To gain insights into the fine-grained interactions between frames and words, we provide visualizations in Figure 3. Our model is able to determine the most salient frames with respect to each word relatively well. In both examples, we observe that the top three salient frames with respect to each word are generally distributed over the same subset of frames. This seems to be indicative of the fact that our model leverages contextual information from all video frames as well as words in determining the salience of each frame to a specific word.
Table 3 reports the results on the DiDeMo dataset. In addition to reporting the state-of-the-art weakly supervised results, we also include the results obtained by strongly-supervised methods. It can be observed that our model outperforms the TGA model by a significant margin, even tripling the Recall@1 accuracy achieved by them. This demonstrates the effect of learning richer joint visual-semantic representations on the accurate localization of video moments. In fact, our full model outperforms the strongly-supervised TGN and MCN models on the Recall@1 metric by approximately 10%.
We observe a consistent trend in the ablation studies (Table 4) as with those of Charades-STA. In particular, through comparing the ablation models FBW and FBW-WCVG, we demonstrate the effectiveness of our multi-level co-attention mechanism in WCVG where it improves the Recall@1 accuracy by a significant margin. Similar to our observations in Table 2, PEs help to encourage accurate latent alignment between the visual and language modalities, while TEFs fail in this aspect.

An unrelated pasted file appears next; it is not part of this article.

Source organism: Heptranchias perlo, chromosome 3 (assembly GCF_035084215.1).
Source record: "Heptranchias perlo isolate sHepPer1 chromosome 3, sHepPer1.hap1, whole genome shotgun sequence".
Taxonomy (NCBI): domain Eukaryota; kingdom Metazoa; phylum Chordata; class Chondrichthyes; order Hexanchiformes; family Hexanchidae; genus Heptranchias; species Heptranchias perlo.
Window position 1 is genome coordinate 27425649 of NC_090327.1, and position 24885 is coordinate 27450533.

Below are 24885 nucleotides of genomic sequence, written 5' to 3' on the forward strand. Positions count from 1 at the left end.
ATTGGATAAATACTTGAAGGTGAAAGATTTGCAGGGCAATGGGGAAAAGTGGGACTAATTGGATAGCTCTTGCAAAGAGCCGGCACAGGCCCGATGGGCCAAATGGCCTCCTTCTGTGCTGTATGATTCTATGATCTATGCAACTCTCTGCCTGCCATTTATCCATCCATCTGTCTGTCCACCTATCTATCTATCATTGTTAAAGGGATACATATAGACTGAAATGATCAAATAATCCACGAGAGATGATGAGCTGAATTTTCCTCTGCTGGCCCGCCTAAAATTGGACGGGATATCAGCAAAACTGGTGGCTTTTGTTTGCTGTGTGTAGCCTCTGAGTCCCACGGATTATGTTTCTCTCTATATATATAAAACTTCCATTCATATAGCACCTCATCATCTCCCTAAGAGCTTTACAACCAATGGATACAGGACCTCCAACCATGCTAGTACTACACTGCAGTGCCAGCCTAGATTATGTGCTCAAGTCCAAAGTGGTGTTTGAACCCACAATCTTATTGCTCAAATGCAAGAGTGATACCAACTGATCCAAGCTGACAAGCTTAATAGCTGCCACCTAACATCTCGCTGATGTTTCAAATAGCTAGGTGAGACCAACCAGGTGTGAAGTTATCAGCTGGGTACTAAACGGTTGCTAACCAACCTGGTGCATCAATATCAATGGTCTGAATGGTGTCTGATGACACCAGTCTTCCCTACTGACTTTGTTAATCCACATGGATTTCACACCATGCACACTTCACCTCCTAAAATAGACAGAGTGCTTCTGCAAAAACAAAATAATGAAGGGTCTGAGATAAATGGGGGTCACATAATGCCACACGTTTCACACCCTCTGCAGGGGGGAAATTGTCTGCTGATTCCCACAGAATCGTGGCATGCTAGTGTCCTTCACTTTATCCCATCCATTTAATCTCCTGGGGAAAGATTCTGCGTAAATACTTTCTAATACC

|iou = 0.3||iou = 0.5||iou = 0.7|
|FBW-WCVG + TEF||43.99||88.03||98.99||28.01||69.19||86.01||11.20||35.29||44.45|
|FBW-WCVG + PE (wMAN)||46.05||91.25||99.19||29.00||69.46||86.26||13.30||36.99||45.32|
|FBW-WCVG + TEF||37.55||66.36||39.11|
|FBW-WCVG + PE (wMAN)||41.62||66.57||39.20|
In this work, we propose our weakly-supervised Moment Alignment Network with Word-Conditioned Visual Graph which exploits a multi-level co-attention mechanism to infer the latent alignment between visual and language representations at fine-grained word and frame level. Learning context-aware visual-semantic representations helps our model to reason about the temporal occurrence of an event as well as the relationships of entities described in the natural language query. Finally, our experimental results empirically demonstrate the effectiveness of such representations on the accurate localization of video moments.
Acknowledgements: This work is supported in part by DARPA and NSF awards IIS-1724237, CNS-1629700, CCF-1723379.